KĀŠĀNI, ʿABD-AL-RAZZĀQ KHAN, the fourth governor of Kashan for nearly a quarter of a century in the Zand period (1164-1209/1751-94). He was the son-in-law of Mirzā Moʿezz-al-Din Ḡaffārri, whom he succeeded (he was the third governor of Kashan After Nāder Shah founded the office of governor. One of his sisters was married to a Ḡiāṯ-al-Din Moḥammad Šaybāni, a leader of the powerful Šaybāni clan of Kashan. During his tenure as governor, his nephew, Moḥammad-Ḥosayn Khan Šaybāni, was governor of Qom and Maḥallāt (Kalāntar Żarrābi, pp. 388-89, 394, 404).
In the Zand-Qajar conflict (on which, see ZAND DYNASTY), ʿAbd-al-Razzāq Khan supported the Zand cause, but, according to Mirzā Moḥammad-Ṣādeq Nāmi (pp. 262-63), in 1198/1784, while the Qajars were preparing to attack Isfahan, ʿAbd-al-Razzāq Khan, in a note to Jaʿfar Khan Zand, underestimated the strength of the enemy forces and failed to mention the three to four thousand tribal men who had joined the Qajar army. The Zands were defeated in Qom. Moḥammad-Ḥosayn Khan Šaybāni, governor of Qom and ʿAbd-al-Razzāq Khan’s nephew, reportedly signed a secret treaty with Āqā Moḥammad Khan Qajar (Musawi Nāmi, p. 389) and fought against his uncle’s army. In Kashan, ʿAbd-al-Razzāq Khan was defeated and heavily fined, and his two sons were taken hostages while Solaymān Khan, a cousin of Āqā Moḥammad Khan, remained in the province to ensure the speedy payment of the fine. ʿAbd-al-Razzāq Khan, with the military support of Esmāʿil Khan ʿArab-e ʿĀmeri, a neighboring chieftain, succeeded in expelling Solaymān Khan from Kashan. The latter reported to the Qajar leader, who retaliated by sentencing ʿAbd-al-Razzāq Khan’s two sons to death. Moḥammad-Ḥosayn Khan Šaybani intervened on his cousins’ behalf by promising the Qajar Khan a ransom of 30,000 tomans; then he marched to Kashan, defeated ʿAbd-al-Razzāq Khan, paid the Qajars off, and took over the governorship of Kashan. ʿAbd-al-Razzāq Khan fled to Shiraz to the Zand court, but, following the final defeat of the Zands by 1205/1791, he acknowledged the Qajar sovereignty, and once more was appointed governor of Kashan in the reign of Fatḥ-ʿAli Shah.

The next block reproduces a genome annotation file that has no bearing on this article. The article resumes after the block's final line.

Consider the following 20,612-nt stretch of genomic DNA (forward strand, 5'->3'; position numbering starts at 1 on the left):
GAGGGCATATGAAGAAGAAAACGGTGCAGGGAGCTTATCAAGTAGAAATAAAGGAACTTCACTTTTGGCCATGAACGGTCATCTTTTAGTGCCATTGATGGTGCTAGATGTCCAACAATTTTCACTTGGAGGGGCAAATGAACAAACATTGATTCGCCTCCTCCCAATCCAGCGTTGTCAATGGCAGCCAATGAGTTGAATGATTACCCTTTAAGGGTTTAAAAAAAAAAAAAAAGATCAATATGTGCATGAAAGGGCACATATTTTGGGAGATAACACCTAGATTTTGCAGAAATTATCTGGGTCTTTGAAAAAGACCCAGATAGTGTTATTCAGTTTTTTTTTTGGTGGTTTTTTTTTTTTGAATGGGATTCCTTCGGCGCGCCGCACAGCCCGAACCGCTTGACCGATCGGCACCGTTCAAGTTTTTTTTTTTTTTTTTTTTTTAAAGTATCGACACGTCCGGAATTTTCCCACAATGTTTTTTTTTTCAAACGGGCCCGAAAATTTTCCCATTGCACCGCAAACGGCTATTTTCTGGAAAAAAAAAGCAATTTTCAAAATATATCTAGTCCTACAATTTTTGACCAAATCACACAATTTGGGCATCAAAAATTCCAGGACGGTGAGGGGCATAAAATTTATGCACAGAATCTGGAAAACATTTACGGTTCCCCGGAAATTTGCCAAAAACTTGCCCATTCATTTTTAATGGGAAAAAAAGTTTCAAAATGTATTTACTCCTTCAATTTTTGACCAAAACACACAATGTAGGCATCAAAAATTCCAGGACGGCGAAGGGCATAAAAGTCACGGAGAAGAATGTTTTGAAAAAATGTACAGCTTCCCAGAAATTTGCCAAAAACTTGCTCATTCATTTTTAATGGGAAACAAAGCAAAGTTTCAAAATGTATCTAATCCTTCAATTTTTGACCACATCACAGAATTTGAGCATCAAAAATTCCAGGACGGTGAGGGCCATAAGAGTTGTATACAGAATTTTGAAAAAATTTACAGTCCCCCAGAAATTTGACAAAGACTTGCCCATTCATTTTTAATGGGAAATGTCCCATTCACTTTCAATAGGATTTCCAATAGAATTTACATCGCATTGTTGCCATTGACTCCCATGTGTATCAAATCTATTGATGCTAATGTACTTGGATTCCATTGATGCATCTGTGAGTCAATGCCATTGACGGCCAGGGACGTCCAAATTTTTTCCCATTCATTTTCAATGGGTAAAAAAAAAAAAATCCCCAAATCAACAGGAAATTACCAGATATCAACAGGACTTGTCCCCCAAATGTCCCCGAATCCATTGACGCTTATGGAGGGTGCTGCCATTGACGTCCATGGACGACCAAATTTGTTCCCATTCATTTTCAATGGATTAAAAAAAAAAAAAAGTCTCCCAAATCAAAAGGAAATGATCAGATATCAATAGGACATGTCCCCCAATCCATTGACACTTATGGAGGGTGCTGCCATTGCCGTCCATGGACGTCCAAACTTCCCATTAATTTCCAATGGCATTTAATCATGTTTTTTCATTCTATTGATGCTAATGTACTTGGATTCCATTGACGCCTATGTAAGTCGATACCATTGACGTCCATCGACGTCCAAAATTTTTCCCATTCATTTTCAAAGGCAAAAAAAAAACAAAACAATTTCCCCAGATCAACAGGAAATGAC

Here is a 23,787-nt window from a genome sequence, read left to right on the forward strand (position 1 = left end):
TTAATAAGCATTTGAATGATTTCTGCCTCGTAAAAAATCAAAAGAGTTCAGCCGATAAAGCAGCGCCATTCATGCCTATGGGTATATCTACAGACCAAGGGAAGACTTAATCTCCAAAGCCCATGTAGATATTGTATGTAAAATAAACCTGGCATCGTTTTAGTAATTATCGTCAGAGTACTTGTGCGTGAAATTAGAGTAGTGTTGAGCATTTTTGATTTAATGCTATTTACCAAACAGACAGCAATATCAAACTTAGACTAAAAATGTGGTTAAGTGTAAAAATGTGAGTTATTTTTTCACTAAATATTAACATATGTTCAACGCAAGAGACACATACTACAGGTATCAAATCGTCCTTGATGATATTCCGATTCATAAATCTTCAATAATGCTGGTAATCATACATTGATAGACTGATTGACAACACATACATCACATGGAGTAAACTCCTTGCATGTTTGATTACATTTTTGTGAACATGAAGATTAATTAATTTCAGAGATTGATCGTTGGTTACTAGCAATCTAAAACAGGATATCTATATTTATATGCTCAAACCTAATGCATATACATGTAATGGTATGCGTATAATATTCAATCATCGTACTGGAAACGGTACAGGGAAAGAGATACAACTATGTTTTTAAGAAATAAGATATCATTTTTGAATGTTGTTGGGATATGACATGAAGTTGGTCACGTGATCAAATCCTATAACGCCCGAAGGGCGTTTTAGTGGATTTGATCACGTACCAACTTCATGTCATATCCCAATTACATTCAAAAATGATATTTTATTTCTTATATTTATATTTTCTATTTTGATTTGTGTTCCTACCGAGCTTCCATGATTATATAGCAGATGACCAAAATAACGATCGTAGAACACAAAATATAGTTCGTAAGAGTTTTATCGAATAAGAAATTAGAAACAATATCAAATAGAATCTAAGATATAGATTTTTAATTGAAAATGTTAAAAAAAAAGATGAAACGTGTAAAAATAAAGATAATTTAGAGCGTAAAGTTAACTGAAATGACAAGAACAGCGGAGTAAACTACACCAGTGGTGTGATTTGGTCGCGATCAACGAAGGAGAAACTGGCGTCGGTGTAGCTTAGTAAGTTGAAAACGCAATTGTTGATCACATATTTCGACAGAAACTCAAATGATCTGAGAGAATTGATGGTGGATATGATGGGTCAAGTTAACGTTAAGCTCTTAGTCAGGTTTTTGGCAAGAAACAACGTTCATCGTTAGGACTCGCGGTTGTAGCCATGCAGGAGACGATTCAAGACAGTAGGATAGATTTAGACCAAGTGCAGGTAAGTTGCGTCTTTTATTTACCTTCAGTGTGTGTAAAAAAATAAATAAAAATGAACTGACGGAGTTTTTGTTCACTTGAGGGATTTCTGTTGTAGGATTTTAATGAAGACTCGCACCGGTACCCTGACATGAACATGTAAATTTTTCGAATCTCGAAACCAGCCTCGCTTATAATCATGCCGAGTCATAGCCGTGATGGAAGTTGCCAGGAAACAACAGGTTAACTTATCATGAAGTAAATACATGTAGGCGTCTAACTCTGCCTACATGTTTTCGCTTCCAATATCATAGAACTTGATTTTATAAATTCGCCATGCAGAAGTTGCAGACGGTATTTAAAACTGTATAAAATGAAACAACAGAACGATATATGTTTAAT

ʿAbd-al-Razzāq Khan is credited with the repair of the main bazaar and the foundation of places of public service. A subterranean canal built by him during his tenure as the governor supplied a good part of the city with water coming from a spring in the southern suburb of the city (Kalāntar Żarrābi, pp. 94, 394). He is, however, blamed for the total destruction of a beautiful old garden in Niāsar, whose foundation was credited in popular belief to Alexander the Great. He took possession of the garden, cut down its very old trees for their wood, and removed the columns of white marble, all to be used in his own house in the city (Kalāntar Żarrābi, pp. 86-87).
Moḥammad-Ḥasan Khan Eʿtemād-al-Salṭana, Tāriḵ-e montaẓam-e nāṣeri, 3 vols., Tehran, 1300/1883, III, pp. 42, 52; ed. Moḥammad-Esmāʿil Reżwāni, 3 vols., Tehran, 1984-88, p. 1416.
ʿAbd-al-Raḥim Khan Kalāntar Żarrābi, Tāriḵ-e Kāšān, ed. Iraj Afšār, Tehran, 1962, pp. 389-90, 394-96.
Mirzā Moḥammad-Ṣādeq Musawi Nāmi Eṣfahāni, Tāriḵ-e gitigošā dar tāriḵ-e Zandiya, Tehran, 1938.
Ḥasan Narāqi, Āṯār-e tāriḵi-e šahrestānhā-ye Kāšān wa Naṭanz, Tehran, 1969, pp. 40, 96-98, 103, 204.
Originally Published: December 15, 2011
Last Updated: April 24, 2012
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Vol. XV, Fasc. 6, p. 640